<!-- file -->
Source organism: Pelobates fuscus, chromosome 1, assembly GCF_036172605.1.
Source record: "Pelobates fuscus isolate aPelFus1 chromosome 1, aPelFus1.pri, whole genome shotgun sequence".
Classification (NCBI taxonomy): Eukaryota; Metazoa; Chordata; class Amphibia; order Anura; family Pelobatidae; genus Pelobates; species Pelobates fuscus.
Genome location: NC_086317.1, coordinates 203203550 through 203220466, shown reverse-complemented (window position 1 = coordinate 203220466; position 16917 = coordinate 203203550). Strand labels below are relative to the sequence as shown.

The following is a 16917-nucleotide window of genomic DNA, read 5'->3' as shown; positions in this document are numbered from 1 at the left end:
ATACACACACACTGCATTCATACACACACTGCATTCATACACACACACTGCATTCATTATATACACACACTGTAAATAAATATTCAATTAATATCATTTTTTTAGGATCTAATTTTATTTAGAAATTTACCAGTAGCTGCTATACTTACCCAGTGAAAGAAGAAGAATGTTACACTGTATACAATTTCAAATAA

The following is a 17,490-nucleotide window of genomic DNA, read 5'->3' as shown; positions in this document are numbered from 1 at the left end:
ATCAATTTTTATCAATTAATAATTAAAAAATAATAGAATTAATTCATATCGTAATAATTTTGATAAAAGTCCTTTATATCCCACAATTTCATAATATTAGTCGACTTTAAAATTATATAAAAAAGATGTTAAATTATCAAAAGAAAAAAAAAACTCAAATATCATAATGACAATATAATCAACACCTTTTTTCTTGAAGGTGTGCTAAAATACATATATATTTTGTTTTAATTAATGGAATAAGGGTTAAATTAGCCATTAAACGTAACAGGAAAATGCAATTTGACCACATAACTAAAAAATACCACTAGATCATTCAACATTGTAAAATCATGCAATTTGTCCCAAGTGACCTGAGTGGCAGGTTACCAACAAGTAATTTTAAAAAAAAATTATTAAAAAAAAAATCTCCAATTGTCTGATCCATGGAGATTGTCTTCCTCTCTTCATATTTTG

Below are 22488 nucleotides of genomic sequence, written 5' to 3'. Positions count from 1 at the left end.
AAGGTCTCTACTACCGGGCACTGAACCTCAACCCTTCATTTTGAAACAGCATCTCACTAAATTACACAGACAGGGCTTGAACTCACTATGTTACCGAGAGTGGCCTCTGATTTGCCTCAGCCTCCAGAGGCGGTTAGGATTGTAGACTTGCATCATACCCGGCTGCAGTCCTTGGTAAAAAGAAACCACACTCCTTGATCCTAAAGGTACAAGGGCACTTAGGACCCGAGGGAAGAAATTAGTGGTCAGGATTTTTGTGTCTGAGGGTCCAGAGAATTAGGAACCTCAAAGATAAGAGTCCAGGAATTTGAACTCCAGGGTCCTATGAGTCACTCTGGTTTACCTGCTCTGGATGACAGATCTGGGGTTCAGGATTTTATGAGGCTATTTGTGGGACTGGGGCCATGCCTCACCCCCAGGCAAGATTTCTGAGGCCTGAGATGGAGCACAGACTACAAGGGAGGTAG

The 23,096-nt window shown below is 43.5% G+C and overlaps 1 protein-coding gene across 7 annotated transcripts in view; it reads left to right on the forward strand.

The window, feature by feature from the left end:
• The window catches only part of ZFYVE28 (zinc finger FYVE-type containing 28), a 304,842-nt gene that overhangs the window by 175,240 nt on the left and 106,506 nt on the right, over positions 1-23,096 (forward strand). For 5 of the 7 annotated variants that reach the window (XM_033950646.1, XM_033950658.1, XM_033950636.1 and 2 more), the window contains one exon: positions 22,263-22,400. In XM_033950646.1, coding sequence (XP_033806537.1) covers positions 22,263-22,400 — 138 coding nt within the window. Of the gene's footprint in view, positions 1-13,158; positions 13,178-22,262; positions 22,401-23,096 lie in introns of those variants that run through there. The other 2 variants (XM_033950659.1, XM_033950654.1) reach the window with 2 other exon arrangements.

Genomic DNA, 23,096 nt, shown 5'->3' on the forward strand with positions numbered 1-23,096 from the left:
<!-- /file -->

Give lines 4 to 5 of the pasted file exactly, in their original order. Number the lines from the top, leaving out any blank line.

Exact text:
Genome location: NC_086317.1, coordinates 203203550 through 203220466, shown reverse-complemented (window position 1 = coordinate 203220466; position 16917 = coordinate 203203550). Strand labels below are relative to the sequence as shown.

The following is a 16917-nucleotide window of genomic DNA, read 5'->3' as shown; positions in this document are numbered from 1 at the left end: